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HSRL Derived Brightness Temperature

HSRL measured visible optical depth can be utilized to derive infrared radiance, converted to a brightness temperature, and compared to AERI measured values. Simultaneous visible and infrared optical depth measurements using the HSRL and AERI, respectively, yields the relationship between the visible and infrared optical depth at each spectral region,


where tex2html_wrap_inline3031 represents the ratio of visible to infrared optical depths. Here, the `visible' optical depth is assumed to be represented by the HSRL measured 532 nm optical depth. This is a valid assumption because the visible extinction cross-section is due to scattering rather than absorption. The infrared cloud transmissivity, as a function of infrared cloud optical depth, can then be described in terms of the HSRL measured visible cloud optical depth,


Using this information, the HSRL integrated column optical depth can be transformed into an infrared value. This approach uses the cloudy RTE solution, Equation 6, in a forward calculation to derive the IR radiance,



tex2html_wrap_inline3033 = HSRL derived column integrated downwelling
radiance, mW (mtex2html_wrap_inline3035 sr cmtex2html_wrap_inline3037)tex2html_wrap_inline3039;
tex2html_wrap_inline3041 = radiosonde determined Planck radiance,
mW (mtex2html_wrap_inline3043 sr cmtex2html_wrap_inline3045)tex2html_wrap_inline3047; and
tex2html_wrap_inline3049 = HSRL differential visible cloud transmissivity.

The first term in Equation 31 represents clear sky radiance below the cloud, calculated using the FASCOD3P atmospheric transmission model for a given radiosonde profile. The second term is the cloud contribution, attenuated by the clear sky transmittance below the cloud, tex2html_wrap_inline3051, which is also determined by the model. The last term is the cloud reflected upwelling terrestrial and clear sky radiance from below the cloud. The radiance contribution from above the cloud was previously shown to be negligible. Multiple-scattering effects are also neglected for visible scattering.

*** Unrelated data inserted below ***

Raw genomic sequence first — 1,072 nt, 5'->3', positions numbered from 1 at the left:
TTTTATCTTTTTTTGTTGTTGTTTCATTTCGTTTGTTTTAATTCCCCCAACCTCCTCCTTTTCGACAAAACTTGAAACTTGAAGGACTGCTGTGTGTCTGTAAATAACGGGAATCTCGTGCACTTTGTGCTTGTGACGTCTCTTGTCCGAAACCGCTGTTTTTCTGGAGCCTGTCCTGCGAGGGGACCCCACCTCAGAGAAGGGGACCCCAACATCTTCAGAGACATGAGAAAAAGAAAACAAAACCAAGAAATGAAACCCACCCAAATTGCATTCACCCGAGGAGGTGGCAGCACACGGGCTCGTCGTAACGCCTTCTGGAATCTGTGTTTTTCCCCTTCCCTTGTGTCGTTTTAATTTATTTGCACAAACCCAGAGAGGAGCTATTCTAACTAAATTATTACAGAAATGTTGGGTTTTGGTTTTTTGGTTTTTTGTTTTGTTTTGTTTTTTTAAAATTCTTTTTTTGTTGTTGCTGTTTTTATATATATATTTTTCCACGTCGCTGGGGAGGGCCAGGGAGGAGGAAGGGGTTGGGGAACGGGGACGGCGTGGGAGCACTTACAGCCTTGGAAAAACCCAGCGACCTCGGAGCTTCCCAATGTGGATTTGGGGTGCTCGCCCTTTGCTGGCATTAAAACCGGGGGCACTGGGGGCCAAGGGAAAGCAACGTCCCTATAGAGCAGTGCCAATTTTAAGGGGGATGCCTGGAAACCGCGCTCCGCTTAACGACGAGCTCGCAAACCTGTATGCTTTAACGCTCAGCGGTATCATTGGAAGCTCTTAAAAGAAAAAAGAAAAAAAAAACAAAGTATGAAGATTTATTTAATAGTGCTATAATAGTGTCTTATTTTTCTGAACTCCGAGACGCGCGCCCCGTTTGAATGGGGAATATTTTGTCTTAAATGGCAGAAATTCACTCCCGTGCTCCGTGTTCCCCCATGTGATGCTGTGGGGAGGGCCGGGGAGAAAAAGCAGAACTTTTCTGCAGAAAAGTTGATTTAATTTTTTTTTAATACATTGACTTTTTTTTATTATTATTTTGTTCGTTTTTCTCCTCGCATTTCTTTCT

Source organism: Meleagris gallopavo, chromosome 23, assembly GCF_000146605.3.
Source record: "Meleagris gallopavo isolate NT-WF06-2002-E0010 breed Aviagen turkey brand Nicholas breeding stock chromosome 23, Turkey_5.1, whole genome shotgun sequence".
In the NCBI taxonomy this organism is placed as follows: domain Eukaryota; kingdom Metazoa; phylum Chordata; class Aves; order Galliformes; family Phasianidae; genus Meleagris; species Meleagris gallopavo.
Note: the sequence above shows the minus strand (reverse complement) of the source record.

The previous technique utilizes independent observations of AERI derived infrared and HSRL measured visible optical depth to determine a spectral optical depth ratio and HSRL derived downwelling brightness temperature. Equation 30 suggests an alternative method, where the HSRL measured visible optical depth is used to determine the column radiance. This is accomplished by iterating tex2html_wrap_inline3053 until the value agrees with the AERI measured value. The infrared cloud optical depth follows immediately from Equation 30 after tex2html_wrap_inline3055 is determined. It is expected that the iteration of tex2html_wrap_inline3057 will yield better results because the cloud is effectively weighted by the HSRL measured visible optical depth. The former solution assumes a uniform cloud, governed by HSRL measured cloud boundaries, to determine the infrared optical depth and optical depth ratio.

next up previous
Next: Instrumentation Up: Visible Spectrum Previous: Visible Optical Properties

Daniel DeSlover
Sun Aug 11 10:02:40 CDT 1996